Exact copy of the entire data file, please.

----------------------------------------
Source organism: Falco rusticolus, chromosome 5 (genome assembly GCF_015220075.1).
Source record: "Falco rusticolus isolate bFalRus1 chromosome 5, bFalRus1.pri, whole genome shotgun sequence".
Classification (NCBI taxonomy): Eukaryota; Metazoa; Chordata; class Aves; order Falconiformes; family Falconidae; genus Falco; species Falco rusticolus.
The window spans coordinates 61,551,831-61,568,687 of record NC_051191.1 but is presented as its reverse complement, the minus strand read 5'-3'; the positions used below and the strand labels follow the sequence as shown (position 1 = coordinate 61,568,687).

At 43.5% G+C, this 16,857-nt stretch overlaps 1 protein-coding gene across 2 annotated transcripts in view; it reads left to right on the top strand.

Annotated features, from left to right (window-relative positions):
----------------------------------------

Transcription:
Source organism: Falco rusticolus, chromosome 5 (genome assembly GCF_015220075.1).
Source record: "Falco rusticolus isolate bFalRus1 chromosome 5, bFalRus1.pri, whole genome shotgun sequence".
Classification (NCBI taxonomy): Eukaryota; Metazoa; Chordata; class Aves; order Falconiformes; family Falconidae; genus Falco; species Falco rusticolus.
The window spans coordinates 61,551,831-61,568,687 of record NC_051191.1 but is presented as its reverse complement, the minus strand read 5'-3'; the positions used below and the strand labels follow the sequence as shown (position 1 = coordinate 61,568,687).

At 43.5% G+C, this 16,857-nt stretch overlaps 1 protein-coding gene across 2 annotated transcripts in view; it reads left to right on the top strand.

Annotated features, from left to right (window-relative positions):